This is music made from orchestral peak experiences and emotional aggregates; it’s big, a little brassy and, while perhaps not as overwhelming or pompous or Wagnerian as it might have been, it nevertheless has intent, like Laibach without moustaches and Lenin vests.Finnish quartet Siinai have created 21st Century marching music for non-psychick youths. You’ll have heard some of the guitar + synth textures before but rarely ones so in thrall to power chord structures and the slow build. They don’t once deviate into pop or angst or ethereal wailing; they keep their heads down, like early Mogwai, like post-rock in that brief, chugging, period before Tortoise jazzed it to death. Siinai’s is a simple but visionary music. It would work well as the soundtrack to a mass delusion and thus it works perfectly as an anthem for the Olympic Games, that grand old Dame of United Nations gathered in symbolic love and war. If you need more bands to get your teeth into, then the instrumental, propulsive sections of Sigur Rós, Arcade Fire, even Coldplay (who, anyway, are Sigur Rós for those with Wernicke’s Aphasia) might be referenced here and you can imagine this playing out at a festival, as the light is dying, as people are making their transitions from day selves to night demons. Siinai reference some of the Krautrock greats (Can, Neu!, La Düsseldorf – they don’t sound like any of these, share maybe a motorik beat affect at best) but aren’t afraid to also reference Vangelis, which is perhaps a better place to start. It has the grandeur of the man, if not the sheen (this is grittier, earthier, less sun-caked).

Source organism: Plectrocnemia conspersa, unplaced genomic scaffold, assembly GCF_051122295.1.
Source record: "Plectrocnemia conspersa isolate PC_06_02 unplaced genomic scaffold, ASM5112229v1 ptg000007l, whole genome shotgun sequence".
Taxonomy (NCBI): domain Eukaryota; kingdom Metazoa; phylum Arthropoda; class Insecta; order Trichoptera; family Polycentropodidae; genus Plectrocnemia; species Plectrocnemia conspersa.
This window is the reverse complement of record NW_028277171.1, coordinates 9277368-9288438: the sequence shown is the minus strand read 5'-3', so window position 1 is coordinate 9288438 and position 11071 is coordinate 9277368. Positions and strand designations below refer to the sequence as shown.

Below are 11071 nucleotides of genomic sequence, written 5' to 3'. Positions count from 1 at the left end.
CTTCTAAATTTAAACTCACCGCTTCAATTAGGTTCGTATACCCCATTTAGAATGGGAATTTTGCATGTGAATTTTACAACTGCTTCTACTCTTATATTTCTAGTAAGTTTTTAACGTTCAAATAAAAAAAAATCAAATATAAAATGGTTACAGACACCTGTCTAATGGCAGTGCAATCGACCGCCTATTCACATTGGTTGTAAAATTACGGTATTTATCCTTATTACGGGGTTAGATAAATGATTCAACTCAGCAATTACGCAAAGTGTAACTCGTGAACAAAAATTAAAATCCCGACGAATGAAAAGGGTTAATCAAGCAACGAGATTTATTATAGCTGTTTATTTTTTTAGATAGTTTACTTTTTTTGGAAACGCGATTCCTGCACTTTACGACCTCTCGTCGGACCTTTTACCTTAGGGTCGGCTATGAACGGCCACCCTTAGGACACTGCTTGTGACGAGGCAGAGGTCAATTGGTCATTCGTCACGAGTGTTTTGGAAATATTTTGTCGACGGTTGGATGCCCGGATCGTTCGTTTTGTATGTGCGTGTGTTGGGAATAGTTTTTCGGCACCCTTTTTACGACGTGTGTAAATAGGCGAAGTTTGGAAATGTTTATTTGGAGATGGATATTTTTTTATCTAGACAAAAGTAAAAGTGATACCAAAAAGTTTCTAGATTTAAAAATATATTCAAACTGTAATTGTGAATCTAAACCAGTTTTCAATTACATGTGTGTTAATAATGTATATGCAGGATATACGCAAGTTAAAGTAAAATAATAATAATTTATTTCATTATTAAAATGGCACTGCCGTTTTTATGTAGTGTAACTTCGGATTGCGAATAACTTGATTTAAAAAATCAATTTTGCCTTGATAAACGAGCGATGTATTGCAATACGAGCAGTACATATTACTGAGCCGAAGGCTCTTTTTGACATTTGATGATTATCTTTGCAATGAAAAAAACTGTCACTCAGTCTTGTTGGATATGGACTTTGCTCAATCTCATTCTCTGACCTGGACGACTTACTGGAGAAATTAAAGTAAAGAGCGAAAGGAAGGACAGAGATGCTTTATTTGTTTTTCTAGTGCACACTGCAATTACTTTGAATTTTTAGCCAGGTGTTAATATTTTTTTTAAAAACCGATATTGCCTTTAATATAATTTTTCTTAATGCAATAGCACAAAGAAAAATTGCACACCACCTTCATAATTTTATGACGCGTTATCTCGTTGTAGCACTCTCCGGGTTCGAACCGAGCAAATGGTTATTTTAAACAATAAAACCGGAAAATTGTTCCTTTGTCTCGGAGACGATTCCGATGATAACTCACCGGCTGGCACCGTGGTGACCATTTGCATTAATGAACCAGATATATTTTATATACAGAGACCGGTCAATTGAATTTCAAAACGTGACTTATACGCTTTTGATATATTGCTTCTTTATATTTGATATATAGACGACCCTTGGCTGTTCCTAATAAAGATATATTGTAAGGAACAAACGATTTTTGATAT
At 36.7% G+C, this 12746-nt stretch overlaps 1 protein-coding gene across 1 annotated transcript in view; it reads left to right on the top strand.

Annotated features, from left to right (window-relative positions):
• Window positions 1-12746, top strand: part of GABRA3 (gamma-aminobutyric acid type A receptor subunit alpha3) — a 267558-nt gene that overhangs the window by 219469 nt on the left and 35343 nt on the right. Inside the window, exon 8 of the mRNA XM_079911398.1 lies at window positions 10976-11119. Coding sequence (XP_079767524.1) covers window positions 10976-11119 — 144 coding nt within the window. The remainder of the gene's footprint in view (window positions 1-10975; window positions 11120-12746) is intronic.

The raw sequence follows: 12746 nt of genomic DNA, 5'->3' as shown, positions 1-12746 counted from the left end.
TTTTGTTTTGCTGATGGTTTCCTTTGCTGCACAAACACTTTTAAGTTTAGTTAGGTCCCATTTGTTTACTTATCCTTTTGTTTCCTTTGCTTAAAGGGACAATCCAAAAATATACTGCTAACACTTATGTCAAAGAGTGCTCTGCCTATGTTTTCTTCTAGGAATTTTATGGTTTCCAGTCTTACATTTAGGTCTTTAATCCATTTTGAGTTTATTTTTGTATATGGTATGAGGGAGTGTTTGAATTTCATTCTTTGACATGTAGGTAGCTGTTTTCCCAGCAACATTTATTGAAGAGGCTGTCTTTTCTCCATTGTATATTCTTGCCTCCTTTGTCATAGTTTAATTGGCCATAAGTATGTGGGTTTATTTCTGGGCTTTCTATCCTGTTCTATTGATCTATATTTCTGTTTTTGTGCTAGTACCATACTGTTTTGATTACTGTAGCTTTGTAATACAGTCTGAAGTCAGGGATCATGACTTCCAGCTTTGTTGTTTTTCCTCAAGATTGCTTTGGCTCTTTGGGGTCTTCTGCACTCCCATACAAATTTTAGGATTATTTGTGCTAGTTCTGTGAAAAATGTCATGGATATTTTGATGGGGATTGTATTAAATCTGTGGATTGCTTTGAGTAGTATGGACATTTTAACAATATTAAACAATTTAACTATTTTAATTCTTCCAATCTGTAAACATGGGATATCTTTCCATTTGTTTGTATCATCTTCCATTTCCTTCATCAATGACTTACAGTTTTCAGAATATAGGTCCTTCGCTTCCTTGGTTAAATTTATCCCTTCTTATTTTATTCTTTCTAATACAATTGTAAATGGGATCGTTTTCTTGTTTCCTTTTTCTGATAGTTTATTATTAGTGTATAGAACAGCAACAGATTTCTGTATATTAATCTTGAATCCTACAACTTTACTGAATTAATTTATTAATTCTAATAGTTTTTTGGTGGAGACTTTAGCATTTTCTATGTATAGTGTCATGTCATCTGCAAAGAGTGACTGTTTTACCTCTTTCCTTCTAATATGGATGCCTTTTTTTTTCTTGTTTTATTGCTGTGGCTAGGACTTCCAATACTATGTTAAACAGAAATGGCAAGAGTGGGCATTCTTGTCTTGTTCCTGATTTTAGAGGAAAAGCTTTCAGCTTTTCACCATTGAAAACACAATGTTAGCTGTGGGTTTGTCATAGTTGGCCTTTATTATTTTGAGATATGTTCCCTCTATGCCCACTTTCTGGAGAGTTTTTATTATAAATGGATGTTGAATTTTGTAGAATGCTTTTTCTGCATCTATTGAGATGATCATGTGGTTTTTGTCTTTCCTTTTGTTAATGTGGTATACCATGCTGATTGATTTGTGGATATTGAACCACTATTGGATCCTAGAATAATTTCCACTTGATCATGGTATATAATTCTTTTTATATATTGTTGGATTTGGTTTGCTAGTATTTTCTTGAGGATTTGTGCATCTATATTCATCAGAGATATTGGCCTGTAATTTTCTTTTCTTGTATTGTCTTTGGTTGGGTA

I’ve played this quite a bit since I got hold of it; there’s something about the focus and the tone that speaks to me. It might be too simple for some, too relentless and unchanging, not clever enough, but on a long bike ride through Britain’s collapsing new buildings, this will serve you pretty well.